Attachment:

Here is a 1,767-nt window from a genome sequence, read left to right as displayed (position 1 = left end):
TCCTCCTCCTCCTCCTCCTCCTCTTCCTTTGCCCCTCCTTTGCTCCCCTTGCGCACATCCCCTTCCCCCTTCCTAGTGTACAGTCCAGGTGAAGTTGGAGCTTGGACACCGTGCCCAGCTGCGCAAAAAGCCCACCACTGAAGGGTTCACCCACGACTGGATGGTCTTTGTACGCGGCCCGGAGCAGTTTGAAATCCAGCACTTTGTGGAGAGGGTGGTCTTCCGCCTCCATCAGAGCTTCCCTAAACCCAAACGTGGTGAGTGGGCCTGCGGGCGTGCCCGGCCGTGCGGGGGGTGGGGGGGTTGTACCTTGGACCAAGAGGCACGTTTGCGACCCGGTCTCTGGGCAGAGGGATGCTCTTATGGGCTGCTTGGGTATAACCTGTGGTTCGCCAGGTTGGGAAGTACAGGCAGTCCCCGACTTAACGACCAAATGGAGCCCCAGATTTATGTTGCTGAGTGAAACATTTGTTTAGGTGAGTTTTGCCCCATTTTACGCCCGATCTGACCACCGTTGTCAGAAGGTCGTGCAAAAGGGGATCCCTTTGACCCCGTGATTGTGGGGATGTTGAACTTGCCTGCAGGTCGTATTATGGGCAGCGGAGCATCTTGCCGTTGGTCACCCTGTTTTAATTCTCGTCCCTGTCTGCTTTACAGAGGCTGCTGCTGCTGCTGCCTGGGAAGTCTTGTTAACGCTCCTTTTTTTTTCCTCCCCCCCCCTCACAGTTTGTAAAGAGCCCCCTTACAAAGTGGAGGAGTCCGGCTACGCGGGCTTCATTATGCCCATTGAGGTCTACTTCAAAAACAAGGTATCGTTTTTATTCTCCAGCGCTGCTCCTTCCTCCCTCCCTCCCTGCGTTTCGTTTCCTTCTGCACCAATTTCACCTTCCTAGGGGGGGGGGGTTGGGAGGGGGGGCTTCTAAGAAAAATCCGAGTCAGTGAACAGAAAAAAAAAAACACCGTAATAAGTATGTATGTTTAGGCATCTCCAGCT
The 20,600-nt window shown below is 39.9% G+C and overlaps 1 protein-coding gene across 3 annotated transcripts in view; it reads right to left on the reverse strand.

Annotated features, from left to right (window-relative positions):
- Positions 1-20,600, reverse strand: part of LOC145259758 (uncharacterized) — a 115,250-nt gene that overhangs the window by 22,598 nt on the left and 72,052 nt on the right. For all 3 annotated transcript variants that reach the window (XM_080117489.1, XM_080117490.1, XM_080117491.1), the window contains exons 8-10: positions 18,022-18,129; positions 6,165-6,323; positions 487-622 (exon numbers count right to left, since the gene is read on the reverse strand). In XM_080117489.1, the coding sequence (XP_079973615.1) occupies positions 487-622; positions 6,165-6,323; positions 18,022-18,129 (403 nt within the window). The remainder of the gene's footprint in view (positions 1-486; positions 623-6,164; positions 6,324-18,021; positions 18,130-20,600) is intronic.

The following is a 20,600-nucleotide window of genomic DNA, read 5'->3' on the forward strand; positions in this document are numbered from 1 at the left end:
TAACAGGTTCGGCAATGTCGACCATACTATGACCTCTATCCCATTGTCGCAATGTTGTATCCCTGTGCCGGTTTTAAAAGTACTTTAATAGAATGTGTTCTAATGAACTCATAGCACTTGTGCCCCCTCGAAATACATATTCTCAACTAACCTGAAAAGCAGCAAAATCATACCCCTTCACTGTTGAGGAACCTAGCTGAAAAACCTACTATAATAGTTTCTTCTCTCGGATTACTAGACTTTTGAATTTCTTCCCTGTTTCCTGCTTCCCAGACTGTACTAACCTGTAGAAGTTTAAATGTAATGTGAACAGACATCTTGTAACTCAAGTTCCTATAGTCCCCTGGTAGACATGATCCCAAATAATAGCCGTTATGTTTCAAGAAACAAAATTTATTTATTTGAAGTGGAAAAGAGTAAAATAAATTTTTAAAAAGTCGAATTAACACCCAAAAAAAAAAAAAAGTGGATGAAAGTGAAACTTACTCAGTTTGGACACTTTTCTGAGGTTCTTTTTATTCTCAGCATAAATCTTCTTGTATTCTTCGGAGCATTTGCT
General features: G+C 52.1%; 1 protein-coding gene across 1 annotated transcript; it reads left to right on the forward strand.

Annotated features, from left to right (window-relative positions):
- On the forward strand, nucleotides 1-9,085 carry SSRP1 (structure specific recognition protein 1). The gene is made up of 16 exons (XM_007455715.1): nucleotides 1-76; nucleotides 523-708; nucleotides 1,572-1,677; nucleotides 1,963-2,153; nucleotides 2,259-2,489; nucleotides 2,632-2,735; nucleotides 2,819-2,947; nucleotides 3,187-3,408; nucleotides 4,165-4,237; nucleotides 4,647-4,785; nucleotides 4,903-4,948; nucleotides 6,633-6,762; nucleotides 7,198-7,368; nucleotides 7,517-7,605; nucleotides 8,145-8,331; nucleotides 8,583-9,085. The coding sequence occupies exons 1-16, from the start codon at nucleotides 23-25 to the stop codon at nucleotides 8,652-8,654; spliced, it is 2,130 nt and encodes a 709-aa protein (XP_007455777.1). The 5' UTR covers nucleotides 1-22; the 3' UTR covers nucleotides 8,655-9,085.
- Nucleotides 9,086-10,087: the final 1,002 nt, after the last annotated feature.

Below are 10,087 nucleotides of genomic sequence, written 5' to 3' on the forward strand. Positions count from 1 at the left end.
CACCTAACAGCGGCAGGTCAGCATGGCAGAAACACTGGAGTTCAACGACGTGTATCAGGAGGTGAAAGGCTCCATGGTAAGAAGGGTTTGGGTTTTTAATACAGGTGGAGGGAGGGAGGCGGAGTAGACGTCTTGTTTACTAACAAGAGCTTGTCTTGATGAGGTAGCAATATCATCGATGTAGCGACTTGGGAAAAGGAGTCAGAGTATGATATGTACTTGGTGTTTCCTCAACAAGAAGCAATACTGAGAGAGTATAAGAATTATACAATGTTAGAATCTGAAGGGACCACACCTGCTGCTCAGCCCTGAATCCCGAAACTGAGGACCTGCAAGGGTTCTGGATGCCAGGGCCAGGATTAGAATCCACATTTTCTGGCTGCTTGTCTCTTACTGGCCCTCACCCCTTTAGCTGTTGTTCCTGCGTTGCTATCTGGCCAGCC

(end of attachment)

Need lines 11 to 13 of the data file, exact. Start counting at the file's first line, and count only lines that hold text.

- Nucleotides 9,086-10,087: the final 1,002 nt, after the last annotated feature.

Below are 10,087 nucleotides of genomic sequence, written 5' to 3' on the forward strand. Positions count from 1 at the left end.
CACCTAACAGCGGCAGGTCAGCATGGCAGAAACACTGGAGTTCAACGACGTGTATCAGGAGGTGAAAGGCTCCATGGTAAGAAGGGTTTGGGTTTTTAATACAGGTGGAGGGAGGGAGGCGGAGTAGACGTCTTGTTTACTAACAAGAGCTTGTCTTGATGAGGTAGCAATATCATCGATGTAGCGACTTGGGAAAAGGAGTCAGAGTATGATATGTACTTGGTGTTTCCTCAACAAGAAGCAATACTGAGAGAGTATAAGAATTATACAATGTTAGAATCTGAAGGGACCACACCTGCTGCTCAGCCCTGAATCCCGAAACTGAGGACCTGCAAGGGTTCTGGATGCCAGGGCCAGGATTAGAATCCACATTTTCTGGCTGCTTGTCTCTTACTGGCCCTCACCCCTTTAGCTGTTGTTCCTGCGTTGCTATCTGGCCAGCC